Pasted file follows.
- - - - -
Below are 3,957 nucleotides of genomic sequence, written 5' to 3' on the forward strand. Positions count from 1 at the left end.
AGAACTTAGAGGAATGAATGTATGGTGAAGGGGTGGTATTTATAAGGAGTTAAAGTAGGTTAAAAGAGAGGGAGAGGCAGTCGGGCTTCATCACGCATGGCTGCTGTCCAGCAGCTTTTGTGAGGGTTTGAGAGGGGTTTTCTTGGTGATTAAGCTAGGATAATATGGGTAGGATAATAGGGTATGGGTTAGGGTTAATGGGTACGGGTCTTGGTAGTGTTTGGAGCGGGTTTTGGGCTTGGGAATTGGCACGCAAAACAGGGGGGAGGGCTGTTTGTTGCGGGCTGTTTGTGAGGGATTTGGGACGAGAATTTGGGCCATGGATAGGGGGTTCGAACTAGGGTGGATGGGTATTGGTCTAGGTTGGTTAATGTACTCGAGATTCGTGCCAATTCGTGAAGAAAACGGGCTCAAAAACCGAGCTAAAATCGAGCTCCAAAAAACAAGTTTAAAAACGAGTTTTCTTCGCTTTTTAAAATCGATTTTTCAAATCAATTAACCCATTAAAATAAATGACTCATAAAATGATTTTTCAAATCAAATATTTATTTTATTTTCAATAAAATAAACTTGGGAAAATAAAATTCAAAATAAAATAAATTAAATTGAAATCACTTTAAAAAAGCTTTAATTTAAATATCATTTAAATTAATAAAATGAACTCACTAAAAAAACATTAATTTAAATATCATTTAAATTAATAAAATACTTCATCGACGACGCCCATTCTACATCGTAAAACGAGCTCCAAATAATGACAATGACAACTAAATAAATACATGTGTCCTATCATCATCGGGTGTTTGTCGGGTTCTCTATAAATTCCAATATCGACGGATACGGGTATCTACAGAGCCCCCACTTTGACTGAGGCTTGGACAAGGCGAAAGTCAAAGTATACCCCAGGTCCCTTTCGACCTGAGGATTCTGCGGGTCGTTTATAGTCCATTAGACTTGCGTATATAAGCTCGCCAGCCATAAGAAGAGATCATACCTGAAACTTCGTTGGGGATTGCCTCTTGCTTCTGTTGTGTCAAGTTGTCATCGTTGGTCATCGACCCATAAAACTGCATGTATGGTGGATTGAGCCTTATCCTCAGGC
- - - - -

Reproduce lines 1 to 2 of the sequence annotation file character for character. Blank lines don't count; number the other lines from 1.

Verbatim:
Below are 3,957 nucleotides of genomic sequence, written 5' to 3' on the forward strand. Positions count from 1 at the left end.
AGAACTTAGAGGAATGAATGTATGGTGAAGGGGTGGTATTTATAAGGAGTTAAAGTAGGTTAAAAGAGAGGGAGAGGCAGTCGGGCTTCATCACGCATGGCTGCTGTCCAGCAGCTTTTGTGAGGGTTTGAGAGGGGTTTTCTTGGTGATTAAGCTAGGATAATATGGGTAGGATAATAGGGTATGGGTTAGGGTTAATGGGTACGGGTCTTGGTAGTGTTTGGAGCGGGTTTTGGGCTTGGGAATTGGCACGCAAAACAGGGGGGAGGGCTGTTTGTTGCGGGCTGTTTGTGAGGGATTTGGGACGAGAATTTGGGCCATGGATAGGGGGTTCGAACTAGGGTGGATGGGTATTGGTCTAGGTTGGTTAATGTACTCGAGATTCGTGCCAATTCGTGAAGAAAACGGGCTCAAAAACCGAGCTAAAATCGAGCTCCAAAAAACAAGTTTAAAAACGAGTTTTCTTCGCTTTTTAAAATCGATTTTTCAAATCAATTAACCCATTAAAATAAATGACTCATAAAATGATTTTTCAAATCAAATATTTATTTTATTTTCAATAAAATAAACTTGGGAAAATAAAATTCAAAATAAAATAAATTAAATTGAAATCACTTTAAAAAAGCTTTAATTTAAATATCATTTAAATTAATAAAATGAACTCACTAAAAAAACATTAATTTAAATATCATTTAAATTAATAAAATACTTCATCGACGACGCCCATTCTACATCGTAAAACGAGCTCCAAATAATGACAATGACAACTAAATAAATACATGTGTCCTATCATCATCGGGTGTTTGTCGGGTTCTCTATAAATTCCAATATCGACGGATACGGGTATCTACAGAGCCCCCACTTTGACTGAGGCTTGGACAAGGCGAAAGTCAAAGTATACCCCAGGTCCCTTTCGACCTGAGGATTCTGCGGGTCGTTTATAGTCCATTAGACTTGCGTATATAAGCTCGCCAGCCATAAGAAGAGATCATACCTGAAACTTCGTTGGGGATTGCCTCTTGCTTCTGTTGTGTCAAGTTGTCATCGTTGGTCATCGACCCATAAAACTGCATGTATGGTGGATTGAGCCTTATCCTCAGGC